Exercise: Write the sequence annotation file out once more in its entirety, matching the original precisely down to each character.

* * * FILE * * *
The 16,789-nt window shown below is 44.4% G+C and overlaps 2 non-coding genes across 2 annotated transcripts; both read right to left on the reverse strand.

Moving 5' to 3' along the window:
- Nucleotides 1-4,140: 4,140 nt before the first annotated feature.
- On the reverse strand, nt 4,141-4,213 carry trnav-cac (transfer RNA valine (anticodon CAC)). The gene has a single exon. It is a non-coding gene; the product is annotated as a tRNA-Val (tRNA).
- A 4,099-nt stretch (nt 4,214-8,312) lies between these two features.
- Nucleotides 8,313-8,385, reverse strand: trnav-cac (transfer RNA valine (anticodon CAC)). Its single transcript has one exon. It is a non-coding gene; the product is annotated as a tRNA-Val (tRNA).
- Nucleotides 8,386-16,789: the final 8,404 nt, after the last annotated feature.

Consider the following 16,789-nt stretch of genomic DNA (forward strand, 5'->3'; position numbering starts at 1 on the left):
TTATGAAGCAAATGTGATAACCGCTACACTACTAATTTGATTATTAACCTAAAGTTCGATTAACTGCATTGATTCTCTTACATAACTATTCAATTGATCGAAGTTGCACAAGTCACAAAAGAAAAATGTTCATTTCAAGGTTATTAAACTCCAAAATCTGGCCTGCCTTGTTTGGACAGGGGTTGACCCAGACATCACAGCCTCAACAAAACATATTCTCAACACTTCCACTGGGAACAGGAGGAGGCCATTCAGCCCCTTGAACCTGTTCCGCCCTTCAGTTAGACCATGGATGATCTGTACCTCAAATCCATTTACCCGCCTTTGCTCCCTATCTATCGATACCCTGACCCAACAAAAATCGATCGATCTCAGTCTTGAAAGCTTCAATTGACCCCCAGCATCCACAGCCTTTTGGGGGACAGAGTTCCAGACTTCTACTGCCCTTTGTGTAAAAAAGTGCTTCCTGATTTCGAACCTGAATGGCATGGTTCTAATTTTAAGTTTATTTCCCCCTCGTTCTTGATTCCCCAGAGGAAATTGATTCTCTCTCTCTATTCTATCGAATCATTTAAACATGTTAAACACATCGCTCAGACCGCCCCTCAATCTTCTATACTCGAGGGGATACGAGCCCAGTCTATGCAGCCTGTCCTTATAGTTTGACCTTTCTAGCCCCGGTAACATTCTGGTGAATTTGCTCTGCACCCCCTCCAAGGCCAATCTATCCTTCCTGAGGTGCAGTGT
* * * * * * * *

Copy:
The 16,789-nt window shown below is 44.4% G+C and overlaps 2 non-coding genes across 2 annotated transcripts; both read right to left on the reverse strand.

Moving 5' to 3' along the window:
- Nucleotides 1-4,140: 4,140 nt before the first annotated feature.
- On the reverse strand, nt 4,141-4,213 carry trnav-cac (transfer RNA valine (anticodon CAC)). The gene has a single exon. It is a non-coding gene; the product is annotated as a tRNA-Val (tRNA).
- A 4,099-nt stretch (nt 4,214-8,312) lies between these two features.
- Nucleotides 8,313-8,385, reverse strand: trnav-cac (transfer RNA valine (anticodon CAC)). Its single transcript has one exon. It is a non-coding gene; the product is annotated as a tRNA-Val (tRNA).
- Nucleotides 8,386-16,789: the final 8,404 nt, after the last annotated feature.

Consider the following 16,789-nt stretch of genomic DNA (forward strand, 5'->3'; position numbering starts at 1 on the left):
TTATGAAGCAAATGTGATAACCGCTACACTACTAATTTGATTATTAACCTAAAGTTCGATTAACTGCATTGATTCTCTTACATAACTATTCAATTGATCGAAGTTGCACAAGTCACAAAAGAAAAATGTTCATTTCAAGGTTATTAAACTCCAAAATCTGGCCTGCCTTGTTTGGACAGGGGTTGACCCAGACATCACAGCCTCAACAAAACATATTCTCAACACTTCCACTGGGAACAGGAGGAGGCCATTCAGCCCCTTGAACCTGTTCCGCCCTTCAGTTAGACCATGGATGATCTGTACCTCAAATCCATTTACCCGCCTTTGCTCCCTATCTATCGATACCCTGACCCAACAAAAATCGATCGATCTCAGTCTTGAAAGCTTCAATTGACCCCCAGCATCCACAGCCTTTTGGGGGACAGAGTTCCAGACTTCTACTGCCCTTTGTGTAAAAAAGTGCTTCCTGATTTCGAACCTGAATGGCATGGTTCTAATTTTAAGTTTATTTCCCCCTCGTTCTTGATTCCCCAGAGGAAATTGATTCTCTCTCTCTATTCTATCGAATCATTTAAACATGTTAAACACATCGCTCAGACCGCCCCTCAATCTTCTATACTCGAGGGGATACGAGCCCAGTCTATGCAGCCTGTCCTTATAGTTTGACCTTTCTAGCCCCGGTAACATTCTGGTGAATTTGCTCTGCACCCCCTCCAAGGCCAATCTATCCTTCCTGAGGTGCAGTGT